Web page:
My husband and I have been married for 17 years. I’m Jewish and he is not. We have done a reasonably good job of banging together the often-incongruent cultural and religious traditions we both bring to our family. Most often we are successful in finding a happy medium of compromise, in which neither of us fully gets what we want. He wants a Christmas tree; I place a Star of David on top. Odd, yes, but it works for us. One area, however, that we cannot see eye to eye on is what my husband refers to as the “Jewish Goodbye.”
According to my husband, who we will refer to as the non-Jewish Observer, or NJO, the Jewish Goodbye is a 10-step process and can be seen at any event involving more than two Jews. By his calculations—he has been studying our tribal rituals for more than 20 years—in this environment the following occurs 100% of the time:
1. The Jewish Goodbye begins quietly with one Jew moving towards another with an expression of regret, followed by whispers in hushed tones: “I’m so sorry, but we must get going”.
2. This, the presentation of the Jewish Goodbye, is received with equal expressions of sadness and the common reply of, “What? No, we haven’t had dessert yet.”
3. The third step of the ritualistic dance involves a combination of hugs, kisses, and strangely enough the beginning of the next phase.
4. Here, the presenter and the recipient begin a conversation about something “important” that requires no less than 7-12 minutes to discuss. At this point our NJO shifts uncomfortably while putting on his jacket.
5. In some instances, this step will introduce a third or fourth party to what has now become a full-blown conversation. At this point, the patient NJO resigns himself to the obvious, removes his jacket, pours another drink, and heads back to the sofa.
6. The Jewish Goodbye conversation continues while moving towards dessert, because one little piece of cake can’t ruin a whole week of dieting, right?
7. After what may be 40-50 minutes past the original proffering of a goodbye, the Jew now feels guilty about consuming additional calories, all of which have instantly resulted in bloating. This generates the final conversation about stomach ailments and other recently diagnosed conditions which may or may not be contagious, operable, terminal, transient, and include an extensive list of symptoms which can be recited like a Dennis Lee poem.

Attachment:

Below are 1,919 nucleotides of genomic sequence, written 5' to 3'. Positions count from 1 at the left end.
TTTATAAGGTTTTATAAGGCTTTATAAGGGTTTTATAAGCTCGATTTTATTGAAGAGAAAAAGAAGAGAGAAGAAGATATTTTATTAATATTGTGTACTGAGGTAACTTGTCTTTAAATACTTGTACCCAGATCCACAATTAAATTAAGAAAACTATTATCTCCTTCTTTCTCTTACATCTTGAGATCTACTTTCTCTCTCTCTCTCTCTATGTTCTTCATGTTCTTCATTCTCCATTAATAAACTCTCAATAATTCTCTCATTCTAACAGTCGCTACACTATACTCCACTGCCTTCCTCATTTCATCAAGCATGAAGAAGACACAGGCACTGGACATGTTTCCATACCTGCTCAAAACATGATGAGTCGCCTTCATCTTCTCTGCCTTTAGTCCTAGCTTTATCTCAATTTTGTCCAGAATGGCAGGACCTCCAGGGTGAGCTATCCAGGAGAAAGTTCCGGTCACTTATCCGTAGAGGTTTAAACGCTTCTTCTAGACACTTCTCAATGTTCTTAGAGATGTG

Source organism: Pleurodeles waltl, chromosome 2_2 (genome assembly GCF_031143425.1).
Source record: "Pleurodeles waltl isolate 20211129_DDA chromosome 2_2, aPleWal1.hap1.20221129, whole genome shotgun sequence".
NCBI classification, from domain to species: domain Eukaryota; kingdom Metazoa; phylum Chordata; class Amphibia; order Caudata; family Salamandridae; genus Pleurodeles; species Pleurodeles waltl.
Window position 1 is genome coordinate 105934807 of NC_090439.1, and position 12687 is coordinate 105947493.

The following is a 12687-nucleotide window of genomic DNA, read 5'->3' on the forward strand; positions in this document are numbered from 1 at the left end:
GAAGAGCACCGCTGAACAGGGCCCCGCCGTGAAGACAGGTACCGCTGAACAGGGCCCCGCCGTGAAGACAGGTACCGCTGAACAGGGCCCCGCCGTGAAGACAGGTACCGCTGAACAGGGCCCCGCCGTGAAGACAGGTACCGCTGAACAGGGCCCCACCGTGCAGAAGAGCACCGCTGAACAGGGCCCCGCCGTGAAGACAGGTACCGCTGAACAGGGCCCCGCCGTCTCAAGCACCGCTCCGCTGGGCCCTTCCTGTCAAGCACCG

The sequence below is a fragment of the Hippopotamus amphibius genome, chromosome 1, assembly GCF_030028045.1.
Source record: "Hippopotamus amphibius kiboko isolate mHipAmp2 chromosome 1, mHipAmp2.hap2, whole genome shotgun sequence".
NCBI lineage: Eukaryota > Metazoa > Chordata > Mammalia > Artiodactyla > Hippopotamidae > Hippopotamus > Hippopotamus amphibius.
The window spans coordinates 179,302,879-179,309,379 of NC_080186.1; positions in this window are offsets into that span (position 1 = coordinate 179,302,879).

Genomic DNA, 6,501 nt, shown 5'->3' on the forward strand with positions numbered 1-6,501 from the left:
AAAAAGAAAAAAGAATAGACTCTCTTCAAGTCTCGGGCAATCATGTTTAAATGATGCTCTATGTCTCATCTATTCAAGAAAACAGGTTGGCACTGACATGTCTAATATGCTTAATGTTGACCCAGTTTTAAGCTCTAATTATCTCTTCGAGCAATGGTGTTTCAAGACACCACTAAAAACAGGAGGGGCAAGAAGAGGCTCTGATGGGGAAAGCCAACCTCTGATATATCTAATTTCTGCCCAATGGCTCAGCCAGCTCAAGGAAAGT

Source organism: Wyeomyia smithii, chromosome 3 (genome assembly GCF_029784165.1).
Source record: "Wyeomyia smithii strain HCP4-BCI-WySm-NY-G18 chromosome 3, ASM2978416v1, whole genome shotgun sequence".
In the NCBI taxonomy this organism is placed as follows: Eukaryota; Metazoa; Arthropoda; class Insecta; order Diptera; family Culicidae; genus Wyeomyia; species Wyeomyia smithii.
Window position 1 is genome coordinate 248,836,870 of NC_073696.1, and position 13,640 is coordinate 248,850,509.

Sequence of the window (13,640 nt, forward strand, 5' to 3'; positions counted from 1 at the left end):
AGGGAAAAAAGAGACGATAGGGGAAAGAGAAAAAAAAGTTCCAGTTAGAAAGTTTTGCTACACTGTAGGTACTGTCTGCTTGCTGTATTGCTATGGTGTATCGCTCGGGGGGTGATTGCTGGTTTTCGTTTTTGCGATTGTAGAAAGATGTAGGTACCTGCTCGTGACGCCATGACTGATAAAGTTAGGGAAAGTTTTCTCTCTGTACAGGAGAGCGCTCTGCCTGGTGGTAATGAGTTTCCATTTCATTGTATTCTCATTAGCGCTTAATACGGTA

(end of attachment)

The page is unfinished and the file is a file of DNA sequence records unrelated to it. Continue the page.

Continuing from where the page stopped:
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8. At this point, the Jew has found her purse, which was not where she left it. She puts on her jacket and begins the frantic search for the NJO.
9. Upon finding him, she looks at him and sternly says, “Oh, finally, I found you. Come on, we need to leave now!”
10. The ever-so patient NJO sighs with total resignation. He says very briefly to anyone in the room “bye” and heads straight out the door.
When my husband first started talking about the Jewish Goodbye, I wasn’t sure this was a real thing. In fact, I’m still not convinced. Nonetheless I have tried to see things from his perspective. While I can’t quite nail down what a non-Jewish Goodbye looks like, I have heard stories. My favorite is recited at most of my husband’s family get-togethers. In recalling Grandpa Walter, we are entertained by his decree that the night was over with a few simple questions: “Did I feed you? Did you enjoy yourself? Good, now get going.” After which the guests would promptly leave. This tale is not retold with tears of sadness or frustration—nay, according to the non-Jews, the goodbye should not be a drawn out process, rather a matter of fact statement of departure. Sure, there can be some pleasantries associated, but no process.
We have managed to agree on far more important religious matters like Jesus, circumcision, sweet or savory gefilte fish, but this, the Jewish Goodbye, remains the elusive gap between our harmonious existence.
What does it really come down to? Are we, the Jewish people, so afraid of not seeing each other again that we draw out our goodbyes as though they are our last? Given our collective experience, this notion isn’t totally out of question, though perhaps we should be more intentional about our feelings on these final moments and focus less on the babka and more on each other.
If the Jewish Goodbye is just part of our delightful cultural fabric, then perhaps we can acknowledge the inefficiency of the process and consider an alternative. Here is my proposal: Much like a blessing over the bread, wine, or candles, perhaps we consider the “Jewish Goodbye Blessing.” Like Grandpa Walter, we identify an appropriate time in the event where we gather together and recite the following:
“Blessed are those who are with me here; continue, if you must, with nosh and cheer.
But when it’s time to depart, do not feel pain in your heart.
Just shake my hand or hold me tight, then text me later when you are home, alright?”
In this way we honor the gathering impulses of Jews with the more pragmatic needs of non-Jews. We’ve collectively said a beautiful goodbye allowing for the actual departure to follow more smoothly. Everyone can get a little of what they want and need. It’s all about compromise and perhaps a little weirdness. I’d like to think both Grandpa Walter and Dennis Lee would approve. Amen.